Researchers at the University of California, San Diego (UCSD) have uncovered a new genetic variant responsible for blood vessel dysregulation in the development of age-related macular degeneration (AMD), a retinal eye disease whose exact cause is yet to be discovered. The study was published in the journal Stem Cell Reports on 9th May 2019.
What is Age-related Macular Degeneration (AMD)?
Age-related macular degeneration is ranked the third most common cause of blindness after cataracts and glaucoma. The main risk factor for the condition is increasing age, but smoking, high blood pressure, and a family history of the condition can also increase a person’s risk of developing the disease.
Age-related macular degeneration causes the central field of vision to be distorted or lost due to light-sensitive cells in the macula (the part of the eye responsible for providing clear central vision) functionally abnormally when a network of support cells die.
Deposits, also known as drusen, form, and increase in number beneath the retina and cause angiogenesis, the process by which new blood cells are formed. Blood may leak from the new blood cells and cause damage to the retina, which is then less able to convert light into neural signals to trigger visual recognition in the brain.
Discovering a new genetic variant for AMD
Almost 20 different genes have so far been linked to the onset of AMD. In the new study, the researchers found that a genetic variation affecting the expression of the vascular endothelial growth factor (VEGF) gene was also important in AMD onset.
The VEGF gene encodes the VEGF-A protein, which is believed to be the main factor responsible for triggering the growth of blood vessels. Senior author of the study Dr. Kelly A. Frazer, a professor of pediatrics and director of the Institute for Genomic Medicine at UCSD School of Medicine, commented on the gene’s unexpected significance in the condition:
We didn’t start with the VEGF-A gene when we went looking for genetic causes of AMD, But we were surprised to find that, with samples from just six people, this genetic variation clearly emerged as a causal factor.”
Dr. Kelly A. Frazer
The aim of the study was to further investigate the possible genetic causes that contribute to the heritability of the disease. The researchers worked to “evaluate whether human induced pluripotent stem cell-derived retinal pigment epithelium (iPSC-RPE) cells can be used to prioritize and functionally characterize casual variants at age-related macular degeneration (AMD) risk loci.”
Induced pluripotent stem cells (iPSCs) are adult cells that have been genetically reprogrammed to become an embryonic stem cell. To carry out the study, researchers gathered skin samples from six people and converted their skin cells into iPSCs.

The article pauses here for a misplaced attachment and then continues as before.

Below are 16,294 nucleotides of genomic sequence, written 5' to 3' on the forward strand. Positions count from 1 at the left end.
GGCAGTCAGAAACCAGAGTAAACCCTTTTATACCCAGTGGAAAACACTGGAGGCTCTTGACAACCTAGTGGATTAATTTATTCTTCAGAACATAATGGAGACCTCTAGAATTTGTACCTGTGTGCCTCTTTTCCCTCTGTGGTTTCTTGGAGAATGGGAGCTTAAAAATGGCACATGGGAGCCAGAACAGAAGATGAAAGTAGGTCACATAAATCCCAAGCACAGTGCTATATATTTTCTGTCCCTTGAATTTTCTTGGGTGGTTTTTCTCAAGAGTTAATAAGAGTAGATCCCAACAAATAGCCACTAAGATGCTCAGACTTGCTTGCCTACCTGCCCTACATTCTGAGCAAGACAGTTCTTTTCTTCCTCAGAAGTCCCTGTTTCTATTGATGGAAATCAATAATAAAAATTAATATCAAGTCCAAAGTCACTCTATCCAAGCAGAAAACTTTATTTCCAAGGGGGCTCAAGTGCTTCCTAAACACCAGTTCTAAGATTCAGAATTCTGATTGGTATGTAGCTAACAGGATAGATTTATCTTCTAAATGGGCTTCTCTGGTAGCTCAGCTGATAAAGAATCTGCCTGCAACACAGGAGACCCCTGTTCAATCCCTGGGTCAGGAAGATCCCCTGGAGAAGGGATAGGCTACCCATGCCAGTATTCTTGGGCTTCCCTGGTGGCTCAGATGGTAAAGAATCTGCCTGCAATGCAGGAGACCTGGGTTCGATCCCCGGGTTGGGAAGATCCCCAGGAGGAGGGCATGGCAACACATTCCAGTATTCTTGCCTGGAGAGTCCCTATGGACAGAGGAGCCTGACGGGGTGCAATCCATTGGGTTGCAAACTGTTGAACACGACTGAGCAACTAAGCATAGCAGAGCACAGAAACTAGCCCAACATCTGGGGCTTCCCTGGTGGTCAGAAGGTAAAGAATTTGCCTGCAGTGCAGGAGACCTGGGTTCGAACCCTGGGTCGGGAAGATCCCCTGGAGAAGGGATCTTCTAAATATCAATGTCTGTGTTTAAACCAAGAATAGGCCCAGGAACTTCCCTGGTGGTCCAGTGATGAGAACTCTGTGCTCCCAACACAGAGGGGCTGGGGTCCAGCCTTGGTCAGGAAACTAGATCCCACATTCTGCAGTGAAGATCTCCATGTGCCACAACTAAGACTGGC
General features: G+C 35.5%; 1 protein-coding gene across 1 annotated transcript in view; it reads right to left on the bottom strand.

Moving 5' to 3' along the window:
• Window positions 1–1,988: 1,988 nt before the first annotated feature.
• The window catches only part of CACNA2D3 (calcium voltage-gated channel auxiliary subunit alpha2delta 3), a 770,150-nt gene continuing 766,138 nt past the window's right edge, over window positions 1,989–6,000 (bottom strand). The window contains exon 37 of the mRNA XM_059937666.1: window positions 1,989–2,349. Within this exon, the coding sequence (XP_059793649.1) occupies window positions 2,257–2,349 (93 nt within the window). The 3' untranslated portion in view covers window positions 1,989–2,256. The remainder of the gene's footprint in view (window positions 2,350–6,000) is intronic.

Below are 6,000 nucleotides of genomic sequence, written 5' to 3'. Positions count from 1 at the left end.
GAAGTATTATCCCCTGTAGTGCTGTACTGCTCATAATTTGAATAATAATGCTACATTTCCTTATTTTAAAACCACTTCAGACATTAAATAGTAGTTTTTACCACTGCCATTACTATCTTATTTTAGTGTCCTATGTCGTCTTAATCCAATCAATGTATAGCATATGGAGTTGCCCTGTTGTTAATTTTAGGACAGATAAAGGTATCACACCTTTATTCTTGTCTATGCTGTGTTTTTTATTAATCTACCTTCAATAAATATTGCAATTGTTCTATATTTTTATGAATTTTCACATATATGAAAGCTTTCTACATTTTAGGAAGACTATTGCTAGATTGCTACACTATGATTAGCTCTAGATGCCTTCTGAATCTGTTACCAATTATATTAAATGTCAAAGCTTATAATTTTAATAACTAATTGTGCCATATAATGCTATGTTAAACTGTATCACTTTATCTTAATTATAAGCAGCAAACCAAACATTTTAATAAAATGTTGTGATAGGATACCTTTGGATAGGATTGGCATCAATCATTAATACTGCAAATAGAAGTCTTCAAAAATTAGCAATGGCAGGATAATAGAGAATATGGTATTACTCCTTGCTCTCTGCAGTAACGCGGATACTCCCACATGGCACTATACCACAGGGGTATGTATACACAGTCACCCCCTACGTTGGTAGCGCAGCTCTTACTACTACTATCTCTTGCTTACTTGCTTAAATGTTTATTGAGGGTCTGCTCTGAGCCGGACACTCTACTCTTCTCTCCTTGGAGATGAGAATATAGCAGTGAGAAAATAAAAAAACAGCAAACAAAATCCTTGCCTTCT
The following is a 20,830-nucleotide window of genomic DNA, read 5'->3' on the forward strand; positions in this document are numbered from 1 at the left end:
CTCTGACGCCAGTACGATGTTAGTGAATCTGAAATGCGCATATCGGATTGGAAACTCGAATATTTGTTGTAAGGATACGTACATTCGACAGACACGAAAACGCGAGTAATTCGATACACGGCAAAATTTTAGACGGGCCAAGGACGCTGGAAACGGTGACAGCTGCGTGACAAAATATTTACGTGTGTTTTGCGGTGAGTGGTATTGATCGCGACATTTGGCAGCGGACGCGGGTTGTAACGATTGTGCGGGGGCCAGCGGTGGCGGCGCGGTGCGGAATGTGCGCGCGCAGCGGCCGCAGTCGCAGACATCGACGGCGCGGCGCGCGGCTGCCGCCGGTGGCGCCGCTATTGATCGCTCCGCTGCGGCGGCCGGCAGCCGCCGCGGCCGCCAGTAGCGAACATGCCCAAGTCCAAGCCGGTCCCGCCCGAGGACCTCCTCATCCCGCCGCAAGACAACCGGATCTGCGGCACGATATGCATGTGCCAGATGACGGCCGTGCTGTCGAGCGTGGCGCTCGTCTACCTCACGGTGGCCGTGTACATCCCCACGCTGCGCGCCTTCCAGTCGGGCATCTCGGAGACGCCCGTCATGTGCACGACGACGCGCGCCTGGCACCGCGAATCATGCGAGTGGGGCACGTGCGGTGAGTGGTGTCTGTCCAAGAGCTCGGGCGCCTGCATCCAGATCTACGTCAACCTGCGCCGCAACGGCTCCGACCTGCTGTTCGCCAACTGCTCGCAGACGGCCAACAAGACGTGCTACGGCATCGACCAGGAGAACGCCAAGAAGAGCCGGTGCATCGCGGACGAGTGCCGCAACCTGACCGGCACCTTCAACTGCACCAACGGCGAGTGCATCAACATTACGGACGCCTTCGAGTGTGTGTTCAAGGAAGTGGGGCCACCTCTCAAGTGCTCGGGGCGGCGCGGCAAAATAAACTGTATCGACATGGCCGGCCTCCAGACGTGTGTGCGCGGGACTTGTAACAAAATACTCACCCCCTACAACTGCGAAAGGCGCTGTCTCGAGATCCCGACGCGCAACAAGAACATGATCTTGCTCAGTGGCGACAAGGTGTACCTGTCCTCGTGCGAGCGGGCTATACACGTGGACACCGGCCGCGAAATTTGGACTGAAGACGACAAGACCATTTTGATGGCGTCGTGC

Using a mix of specific molecules and growth factors, the researchers were able to reprogram these skin cells into retinal cells. These reprogramed cells possessed similar physiological and molecular characteristics to native retinal cells.
The researchers then gathered molecular data from their retinal models and combined the data with data from 18 adults with and without age-related macular degeneration. The study described the process in detail.
“We generated RNA-seq, ATAC-seq, and H3K27ac ChIP-seq data and observed high similarity in gene expression and enriched transcription factor motif profiles between iPSC-RPE and human fetal REP.
“We performed fine mapping of AMD risk loci by integrating molecular data from the iPSC-RPE, adult retina, and adult RPE, which identified rs943080 as the probable causal variant at VEGFA.
“We show that rs943080 is associated with altered chromatin accessibility of a distal ATAC-seq peak, decreased overall gene expression of VEGFA, and allele-specific expression of a noncoding transcript.”
There are limited treatments for AMD, with therapeutic options including regular injections into the eye targeting the VEGF gene to control blood vessels in the retina, or photodynamic therapy, a type of phototherapy that uses light and photosensitizing chemicals to stop the deterioration of the eyesight from progressing.
These therapies indicated that VEGF did play a role in age-related macular degeneration, as Dr. Agnieszka D’Antonio-Chronowska, a researcher in Frazer’s lab and a co-author of the study, explained.
Since current AMD therapies work by inhibiting VEGF, we knew VEGF was involved in AMD. But, we were surprised that the causal variant results in decreased VEGFA expression prior to AMD onset, and this finding could potentially be relevant for the treatment of AMD using anti-VEGF therapeutics.”
Dr. Agnieszka D’Antonio-Chronowska, Co-author
The study claims that its findings are “relevant for the treatment of AMD, as anti-VEGF is the only currently approved treatment for “wet” AMD that shows choroidal neovascularization. While this treatment improves symptoms that are driven by the growth of blood vessels […] it is not clear that it stops the progression of the disease.”
The UCSD researchers believe that their new study “provides a potential mechanism underlying the association of the VEGFA locus with AMD.”Sources:
Eye in a Dish Takes Unblinking View of Macular Degeneration’s Genetics. genengnews.com.
Smith, E. N, et al. (2019). Human iPSC-Derived Retinal Pigment Epithelium: A Model System for Prioritizing and Functionally Characterizing Causal Variants at AMD Risk Loci. Stem Cell Reports. doi.org/10.1016/j.stemcr.2019.04.012.